To understand the effects of labeling on stigma, research has aimed to measure an individual’s beliefs about how others respond to mental health patients, like themselves (Link, 1987). They hypothesized that patients develop misconceptions of what the general population think of patients long before they have even been diagnosed. As a result of this, when people are officially labeled it leads to feelings of self-devaluation and fear of social rejection, resulting in a negative impact on social functioning. A scale was administered to calculate the extent to which patients thought they would be devalued and demoralized by the general public. A series of groups completed the scale, ranging from being labeled ‘severe psychiatric disorders’ to people with ‘no symptoms of psychiatric disorders’. In the labeled groups, scores on the scale were associated with effects related to self-devaluation such as unemployment, lack of a serious relationship and minimal social contact in labeled groups, but not in unlabeled groups. This study concludes that labeling a patient may produce negative outcomes as they assume the public will have conceptions leading to devaluing and discrimination, so their behavior represents this. For example, not attending job interviews as they feel they will be discriminated against because of their psychiatric disorder, and therefore experiencing income loss as a result of not getting the job.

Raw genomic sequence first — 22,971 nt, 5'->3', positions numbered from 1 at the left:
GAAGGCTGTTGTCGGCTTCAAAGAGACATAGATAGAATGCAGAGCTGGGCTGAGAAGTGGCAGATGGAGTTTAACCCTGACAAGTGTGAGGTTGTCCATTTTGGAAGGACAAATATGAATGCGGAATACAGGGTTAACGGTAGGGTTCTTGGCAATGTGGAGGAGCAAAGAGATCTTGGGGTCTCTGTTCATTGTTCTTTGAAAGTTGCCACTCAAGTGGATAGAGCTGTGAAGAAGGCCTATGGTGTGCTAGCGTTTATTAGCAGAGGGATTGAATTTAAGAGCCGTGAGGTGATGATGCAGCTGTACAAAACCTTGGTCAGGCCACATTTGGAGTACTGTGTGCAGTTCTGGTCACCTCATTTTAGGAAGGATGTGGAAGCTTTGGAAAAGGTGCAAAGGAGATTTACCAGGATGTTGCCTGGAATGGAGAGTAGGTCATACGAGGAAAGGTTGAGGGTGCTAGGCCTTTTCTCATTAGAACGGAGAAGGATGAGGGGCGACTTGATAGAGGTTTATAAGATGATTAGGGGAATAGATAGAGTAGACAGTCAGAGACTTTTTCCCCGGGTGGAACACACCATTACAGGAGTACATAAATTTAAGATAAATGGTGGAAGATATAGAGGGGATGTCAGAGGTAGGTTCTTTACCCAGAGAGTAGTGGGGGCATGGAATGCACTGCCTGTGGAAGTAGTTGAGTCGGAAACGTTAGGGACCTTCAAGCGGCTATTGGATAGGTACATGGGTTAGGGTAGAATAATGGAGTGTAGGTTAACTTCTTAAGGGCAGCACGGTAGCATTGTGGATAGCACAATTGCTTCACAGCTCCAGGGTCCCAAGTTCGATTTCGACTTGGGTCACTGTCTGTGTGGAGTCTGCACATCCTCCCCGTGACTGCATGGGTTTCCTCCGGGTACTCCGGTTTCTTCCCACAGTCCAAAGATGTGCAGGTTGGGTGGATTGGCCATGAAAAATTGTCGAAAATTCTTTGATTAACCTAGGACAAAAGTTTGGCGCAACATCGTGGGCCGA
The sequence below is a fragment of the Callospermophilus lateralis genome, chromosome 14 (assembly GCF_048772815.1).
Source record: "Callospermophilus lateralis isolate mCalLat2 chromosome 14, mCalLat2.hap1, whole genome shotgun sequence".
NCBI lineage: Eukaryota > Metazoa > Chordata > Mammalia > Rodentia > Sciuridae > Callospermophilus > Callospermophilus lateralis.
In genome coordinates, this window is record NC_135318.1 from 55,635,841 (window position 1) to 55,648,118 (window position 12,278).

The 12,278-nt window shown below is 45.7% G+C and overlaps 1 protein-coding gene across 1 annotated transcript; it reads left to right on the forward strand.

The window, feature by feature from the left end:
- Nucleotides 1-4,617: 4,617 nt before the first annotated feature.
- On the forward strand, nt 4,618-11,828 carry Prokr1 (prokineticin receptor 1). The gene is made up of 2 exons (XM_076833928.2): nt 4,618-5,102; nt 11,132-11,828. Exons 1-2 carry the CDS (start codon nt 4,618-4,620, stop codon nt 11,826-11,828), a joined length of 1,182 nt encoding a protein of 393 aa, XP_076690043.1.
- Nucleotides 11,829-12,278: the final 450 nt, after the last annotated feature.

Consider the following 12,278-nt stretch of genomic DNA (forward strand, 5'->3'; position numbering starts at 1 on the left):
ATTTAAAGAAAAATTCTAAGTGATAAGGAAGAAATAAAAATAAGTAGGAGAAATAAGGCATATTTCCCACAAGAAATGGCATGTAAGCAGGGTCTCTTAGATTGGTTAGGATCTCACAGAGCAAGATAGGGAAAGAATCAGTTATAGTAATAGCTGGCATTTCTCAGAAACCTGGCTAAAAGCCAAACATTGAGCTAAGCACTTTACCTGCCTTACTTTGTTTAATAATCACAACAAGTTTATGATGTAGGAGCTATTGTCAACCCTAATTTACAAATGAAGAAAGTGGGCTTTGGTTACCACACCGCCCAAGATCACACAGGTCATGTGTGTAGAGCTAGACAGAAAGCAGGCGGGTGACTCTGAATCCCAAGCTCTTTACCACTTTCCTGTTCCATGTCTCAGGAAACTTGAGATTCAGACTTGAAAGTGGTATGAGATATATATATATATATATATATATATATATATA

Labeling theory suggests that once a person has been given a psychiatric label, then their reactions from others mean they will not be able to function in normal societal rules and will turn to a life of deviance. However, labeling mental health patients does not always result in rejection from the general population. Gove and Fain (1973) analyzed the experience of former mental health patients and found that their relationships with others had improved and their social activities had increased post-treatment. Amongst the former and present sufferers, only a small minority experienced stigma against their psychiatric treatment and there were inconsistencies amongst patients in reporting instances of rejection and discrimination. This study suggests that labeling someone with a psychiatric illness may not have long term effects, as people’s attitudes towards those who have been diagnosed change post-treatment. Therefore, the effect of stigma may not cause rejection and withdrawal amongst patients, instead this could be a result of the mental patients’ actions that form people’s attitudes such as self-fulfilling the psychiatric label they were assigned, concluding that the notion that stigma has long-term effects can be dismissed.